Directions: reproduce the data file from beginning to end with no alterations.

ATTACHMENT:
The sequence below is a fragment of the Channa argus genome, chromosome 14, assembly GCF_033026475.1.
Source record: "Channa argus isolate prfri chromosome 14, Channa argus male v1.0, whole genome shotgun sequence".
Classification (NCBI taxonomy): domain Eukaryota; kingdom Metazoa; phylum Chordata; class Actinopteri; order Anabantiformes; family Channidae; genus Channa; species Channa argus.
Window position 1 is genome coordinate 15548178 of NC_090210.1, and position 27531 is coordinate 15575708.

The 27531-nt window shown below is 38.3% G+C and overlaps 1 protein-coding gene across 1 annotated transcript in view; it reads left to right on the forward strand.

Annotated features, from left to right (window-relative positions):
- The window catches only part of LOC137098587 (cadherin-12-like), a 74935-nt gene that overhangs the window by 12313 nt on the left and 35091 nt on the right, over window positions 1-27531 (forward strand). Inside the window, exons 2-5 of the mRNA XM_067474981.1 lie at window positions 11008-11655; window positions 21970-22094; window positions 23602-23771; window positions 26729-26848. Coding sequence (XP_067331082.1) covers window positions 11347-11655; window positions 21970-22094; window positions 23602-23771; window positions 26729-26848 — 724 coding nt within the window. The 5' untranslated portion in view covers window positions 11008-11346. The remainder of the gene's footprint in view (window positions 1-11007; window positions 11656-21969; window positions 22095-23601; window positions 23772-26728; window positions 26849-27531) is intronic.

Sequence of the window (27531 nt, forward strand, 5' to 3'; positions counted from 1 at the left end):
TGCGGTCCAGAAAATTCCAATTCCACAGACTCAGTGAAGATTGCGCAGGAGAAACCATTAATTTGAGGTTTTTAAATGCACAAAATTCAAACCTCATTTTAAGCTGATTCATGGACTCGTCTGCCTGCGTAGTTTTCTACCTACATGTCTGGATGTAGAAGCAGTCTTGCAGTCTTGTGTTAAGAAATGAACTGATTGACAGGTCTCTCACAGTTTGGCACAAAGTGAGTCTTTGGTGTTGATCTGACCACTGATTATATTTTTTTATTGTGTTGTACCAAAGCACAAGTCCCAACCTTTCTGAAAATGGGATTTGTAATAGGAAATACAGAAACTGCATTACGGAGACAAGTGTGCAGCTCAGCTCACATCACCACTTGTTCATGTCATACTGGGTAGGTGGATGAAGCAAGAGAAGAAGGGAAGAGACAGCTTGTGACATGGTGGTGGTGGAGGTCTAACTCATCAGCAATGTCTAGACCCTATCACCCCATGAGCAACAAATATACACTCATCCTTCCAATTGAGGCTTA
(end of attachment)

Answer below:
The sequence below is a fragment of the Channa argus genome, chromosome 14, assembly GCF_033026475.1.
Source record: "Channa argus isolate prfri chromosome 14, Channa argus male v1.0, whole genome shotgun sequence".
Classification (NCBI taxonomy): domain Eukaryota; kingdom Metazoa; phylum Chordata; class Actinopteri; order Anabantiformes; family Channidae; genus Channa; species Channa argus.
Window position 1 is genome coordinate 15548178 of NC_090210.1, and position 27531 is coordinate 15575708.

The 27531-nt window shown below is 38.3% G+C and overlaps 1 protein-coding gene across 1 annotated transcript in view; it reads left to right on the forward strand.

Annotated features, from left to right (window-relative positions):
- The window catches only part of LOC137098587 (cadherin-12-like), a 74935-nt gene that overhangs the window by 12313 nt on the left and 35091 nt on the right, over window positions 1-27531 (forward strand). Inside the window, exons 2-5 of the mRNA XM_067474981.1 lie at window positions 11008-11655; window positions 21970-22094; window positions 23602-23771; window positions 26729-26848. Coding sequence (XP_067331082.1) covers window positions 11347-11655; window positions 21970-22094; window positions 23602-23771; window positions 26729-26848 — 724 coding nt within the window. The 5' untranslated portion in view covers window positions 11008-11346. The remainder of the gene's footprint in view (window positions 1-11007; window positions 11656-21969; window positions 22095-23601; window positions 23772-26728; window positions 26849-27531) is intronic.

Sequence of the window (27531 nt, forward strand, 5' to 3'; positions counted from 1 at the left end):
TGCGGTCCAGAAAATTCCAATTCCACAGACTCAGTGAAGATTGCGCAGGAGAAACCATTAATTTGAGGTTTTTAAATGCACAAAATTCAAACCTCATTTTAAGCTGATTCATGGACTCGTCTGCCTGCGTAGTTTTCTACCTACATGTCTGGATGTAGAAGCAGTCTTGCAGTCTTGTGTTAAGAAATGAACTGATTGACAGGTCTCTCACAGTTTGGCACAAAGTGAGTCTTTGGTGTTGATCTGACCACTGATTATATTTTTTTATTGTGTTGTACCAAAGCACAAGTCCCAACCTTTCTGAAAATGGGATTTGTAATAGGAAATACAGAAACTGCATTACGGAGACAAGTGTGCAGCTCAGCTCACATCACCACTTGTTCATGTCATACTGGGTAGGTGGATGAAGCAAGAGAAGAAGGGAAGAGACAGCTTGTGACATGGTGGTGGTGGAGGTCTAACTCATCAGCAATGTCTAGACCCTATCACCCCATGAGCAACAAATATACACTCATCCTTCCAATTGAGGCTTA